Lessons learned from non-medical industries: the tragedy of the USS Greeneville

K H Roberts, C T Tadmor

Research output: Contribution to journalArticlepeer-review


In February 200l the nuclear powered submarine USS Greeneville collided with the Japanese fishing trawler Ehime Maru, killing nine passengers. A series of small failures and hurried actions escalated into tragedy. This incident provides lessons learned that can be used by healthcare organizations to improve patient safety. Expertise, training, equipment, and procedures appeared to be adequate protection, yet the presence of multiple defences obscured their faulty functioning, just as they often do in medical settings. A number of other problems occurred aboard Greeneville which we also see in health care. The problem was the total breakdown of communication. The Greeneville team also failed to move from a rigid hierarchical structure to a more flexible adaptive structure. Communication often breaks down in healthcare settings, which are organized to maximize status and hierarchical differences, thus often impeding information flow needed to make decisions. Redundancy failed aboard Greeneville as it often does in medicine. Finally, the Captain of the Greeneville established an artificially hurried situation. Time constrained situations happen all the time in health care. We recommend strategies to mitigate the development of these kinds of processes.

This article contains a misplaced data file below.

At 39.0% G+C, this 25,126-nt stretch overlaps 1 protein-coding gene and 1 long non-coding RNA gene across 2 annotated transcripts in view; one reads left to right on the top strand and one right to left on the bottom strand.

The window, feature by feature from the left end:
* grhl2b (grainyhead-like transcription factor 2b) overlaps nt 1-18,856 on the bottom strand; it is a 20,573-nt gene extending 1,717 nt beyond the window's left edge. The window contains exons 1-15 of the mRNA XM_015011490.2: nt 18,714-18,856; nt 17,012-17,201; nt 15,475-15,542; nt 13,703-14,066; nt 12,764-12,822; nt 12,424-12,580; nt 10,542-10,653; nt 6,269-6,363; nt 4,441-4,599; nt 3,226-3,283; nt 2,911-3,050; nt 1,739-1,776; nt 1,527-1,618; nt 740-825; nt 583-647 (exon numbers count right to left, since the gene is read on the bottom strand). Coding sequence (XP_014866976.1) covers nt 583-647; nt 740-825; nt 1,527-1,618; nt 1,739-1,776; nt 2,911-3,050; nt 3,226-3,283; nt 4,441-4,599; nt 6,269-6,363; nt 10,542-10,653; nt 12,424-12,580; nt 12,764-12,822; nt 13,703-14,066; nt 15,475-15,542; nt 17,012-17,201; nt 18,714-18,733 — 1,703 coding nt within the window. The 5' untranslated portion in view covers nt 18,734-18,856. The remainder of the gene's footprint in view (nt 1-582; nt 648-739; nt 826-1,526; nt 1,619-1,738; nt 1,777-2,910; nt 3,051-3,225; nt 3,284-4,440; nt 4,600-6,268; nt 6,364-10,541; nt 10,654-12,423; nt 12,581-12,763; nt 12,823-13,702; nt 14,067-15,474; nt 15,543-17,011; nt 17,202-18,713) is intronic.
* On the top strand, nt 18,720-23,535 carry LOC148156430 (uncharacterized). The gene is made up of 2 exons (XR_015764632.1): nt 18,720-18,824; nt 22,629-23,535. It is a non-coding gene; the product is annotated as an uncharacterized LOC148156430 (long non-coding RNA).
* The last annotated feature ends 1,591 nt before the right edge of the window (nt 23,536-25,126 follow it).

Original languageEnglish
Pages (from-to)355-7
Number of pages3
JournalQuality and Safety in Health Care
Issue number4
StatePublished - Dec 2002
Externally publishedYes


  • Accidents, Occupational/mortality
  • Behavior
  • Communication
  • Ergonomics
  • Fisheries
  • Hawaii
  • Humans
  • Medical Errors
  • Military Personnel/psychology
  • Military Science/methods
  • Pacific Ocean
  • Risk Management
  • Ships/standards
  • Systems Analysis
  • Time
  • United States


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